(TEN)
Toxicity/Contraindications
of Sulfonamides -
miscellaneous
Nausea, anorexia, vomiting
(common)
Kernicterus
Displacement of bilirubin
from plasma albumin to brain
resulting in encephalopathy
Never give sulfa drugs to a
pregnant or lactating woman
Potentiation of oral
anticoagulants, sulfonylurea
hypoglycemic drugs, and
Bilirubin hydantoin anticonvulsants
deposits in
neonatal
brain
The Quinolones
Naladixic acid was a byproduct of chloroquine synthesis
Current drugs are fluorinated 4-quinolones
Broad coverage (some broader than others)
Targets DNA topoisomerase II (DNA gyrase) (G-) and
topoisomerase IV (G+)
Resistance due to efflux and mutations in targets
Quinolones
Favorable pharmacological attributes
Orally administered, quickly absorbed,
even with a full stomach
Excellent bioavailability in a wide range
of tissues and body fluids (including
inside cells)

Mostly cleared by the kidneys


Exceptions are pefloxacin and
moxifloxacin which are metabolized by
liver

Ciprofloxacin, ofloxacin, and pefloxacin are


excreted in breast milk
Therapeutic Uses of
Quinolones
Urinary tract infections
Prostatitis
STDs
Chlamydia
Chancroid
Not syphilis or gonorrhea
(due to increased
resistance)
Therapeutic Uses of
Quinolones
GI and abdominal
Travelers diarrhea
Shigellosis
Typhoid fever

Therapeutic Uses of
Quinolones
Respiratory tract
All work well against atypical pneumonia
agents (eg, chlamydia, mycoplasma, and
legionella),
New agents for strep. Pneumonia
Respiratory fluoroquinolones: Levofloxacin,
gatifloxacin, gemifloxacin, and moxifloxacin.
are effective and used increasingly for
treatment of upper and lower respiratory
tract infections.
Therapeutic Uses of
Quinolones
Bone, joint, soft tissue
Ideal for chronic
osteomylitis
Resistance
developing in
S. aureus, P.
aeruginosa, and S.
marcesens
Good against polymicrobial
infections like diabetic foot
ulcers
Therapeutic Uses of
Quinolones
Ciprofloxacin for
anthrax and tularemia
(Francisella tularensis)

Combined with other


drugs, useful for
atypical Mycobacterium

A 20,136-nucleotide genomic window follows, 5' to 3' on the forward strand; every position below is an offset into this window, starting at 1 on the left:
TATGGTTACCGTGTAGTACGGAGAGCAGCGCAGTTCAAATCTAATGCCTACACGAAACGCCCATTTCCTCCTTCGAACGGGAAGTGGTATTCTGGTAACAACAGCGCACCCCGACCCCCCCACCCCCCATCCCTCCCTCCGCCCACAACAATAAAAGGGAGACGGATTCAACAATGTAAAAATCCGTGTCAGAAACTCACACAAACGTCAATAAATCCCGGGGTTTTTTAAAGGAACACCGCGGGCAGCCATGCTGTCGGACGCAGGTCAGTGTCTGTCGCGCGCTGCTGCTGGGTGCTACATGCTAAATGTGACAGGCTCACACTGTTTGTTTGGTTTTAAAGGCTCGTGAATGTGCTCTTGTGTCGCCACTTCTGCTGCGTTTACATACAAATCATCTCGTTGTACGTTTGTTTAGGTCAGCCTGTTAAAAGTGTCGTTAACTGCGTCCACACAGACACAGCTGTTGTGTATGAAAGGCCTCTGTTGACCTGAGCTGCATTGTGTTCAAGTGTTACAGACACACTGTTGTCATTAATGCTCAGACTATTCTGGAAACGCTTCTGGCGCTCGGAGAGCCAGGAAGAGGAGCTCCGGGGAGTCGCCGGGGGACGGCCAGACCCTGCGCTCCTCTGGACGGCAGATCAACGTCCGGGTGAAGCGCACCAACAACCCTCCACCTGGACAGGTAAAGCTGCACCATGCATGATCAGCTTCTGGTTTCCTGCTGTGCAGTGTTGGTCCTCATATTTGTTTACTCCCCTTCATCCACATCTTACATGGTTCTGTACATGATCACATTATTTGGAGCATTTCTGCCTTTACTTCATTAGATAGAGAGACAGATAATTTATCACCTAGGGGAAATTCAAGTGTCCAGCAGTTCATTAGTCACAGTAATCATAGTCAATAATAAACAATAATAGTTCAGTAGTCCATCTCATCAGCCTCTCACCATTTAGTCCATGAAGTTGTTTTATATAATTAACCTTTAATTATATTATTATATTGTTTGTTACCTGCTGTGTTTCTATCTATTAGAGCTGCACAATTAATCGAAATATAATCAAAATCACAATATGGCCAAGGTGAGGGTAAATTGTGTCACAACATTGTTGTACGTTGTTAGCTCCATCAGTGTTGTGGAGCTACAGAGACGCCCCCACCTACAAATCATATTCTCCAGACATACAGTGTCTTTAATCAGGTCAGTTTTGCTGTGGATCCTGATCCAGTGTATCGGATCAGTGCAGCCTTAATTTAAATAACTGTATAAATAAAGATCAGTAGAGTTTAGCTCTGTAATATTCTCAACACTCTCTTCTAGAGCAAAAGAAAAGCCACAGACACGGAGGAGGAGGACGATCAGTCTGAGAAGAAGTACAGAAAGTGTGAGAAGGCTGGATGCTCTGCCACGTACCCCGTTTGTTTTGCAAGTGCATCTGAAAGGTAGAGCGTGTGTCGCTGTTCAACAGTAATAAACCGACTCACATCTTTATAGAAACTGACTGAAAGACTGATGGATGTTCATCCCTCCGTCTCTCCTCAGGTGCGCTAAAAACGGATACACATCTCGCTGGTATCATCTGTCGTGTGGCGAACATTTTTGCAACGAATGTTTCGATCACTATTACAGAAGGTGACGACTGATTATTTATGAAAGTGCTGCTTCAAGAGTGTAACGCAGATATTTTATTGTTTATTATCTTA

sp. or for prophylaxis in
neutropenic patients

Pulmonary
Anthrax
Toxicity/Contraindications of
Quinolone
Nausea, vomiting, abdominal discomfort (common)
Diarrhea and antibiotic-associated colitis
(uncommon to rare)
CNS side effects
Mild headache and dizziness (common to rare)
Hallucinations, delirium, and seizures (rare)
May damage growing cartilage and cause an
arthropathy. Thus, these drugs are not routinely
recommended for patients under 18 years of age
(common)
Quinolones not given to children unless benefits
outweigh the risks
Leukopenia, eosinophila, heart arrhythmias (rare)
The Beta-Lactams
Penicillins
Penicillium notatum
produces the only
naturally occuring
agent penicillin G or
benzylpenicillin

P. chrysogenum
produces 6-
aminopenicillanic acid,
raw material for
semi-synthetics
Penicillins
Spectrum of activity based on R groups
added to 6-aminopenicillanic acid core

All are bactericidal and inhibit


transpeptidases

Mechanisms of resistance
Alter affinity of transpeptidase
Enzymatically cleave the beta-lactam ring
Efflux pumps
Poor penetration into cell
Penicillins
Administered orally, intramuscularly, or
intravenously depending on agent

After oral dose, widely distributed in tissues and


secretions (except CNS, prostatic fluid, and the
eye)

Do not kill intracellular pathogens

Food interferes with adsorption

Rapid elimination through kidney, secreted in


breast milk
1. Penicillins G and V
Effective against aerobic G+ organisms
except Staphylococcus, Pen G active
against Neisseria and anaerobes

2/3 of oral Pen G destroyed by stomach


acid, Pen V is more resistant so more is
delivered to serum

Rapid elimination through kidney so


probenecid is added to slow excretion.

Procaine, or benzathine forms of Pen G


(im)
Most drug is bound to serum albumin but
significant amounts show up in liver, bile,
kidney, semen, joint fluid, lymph, etc.

Cautious use in neonates and infants


because renal function is not fully
established

Patients with renal failure clear the drugs


through liver although at a slow pace
Penicillins G and V Therapeutic
Uses
Streptococcus pneumoniae
infections
S. pyogenes infections
Viridans strep endocarditis (also
given prophylactically)
Anaerobes except Bacteroides
fragilis group
Meningococcal infections
Syphilis and other diseases
caused by spirochetes
2. Isoxazolyl Penicillins
Oxacillin, cloxacillin, dicloxacillin, nafcillin
Designed to resist staphylococcal beta-
lactamases
Like Pen V, stable in stomach acid but
usually given parentally for serious staph
infections
MRSA not covered
Absorption and fate of drugs after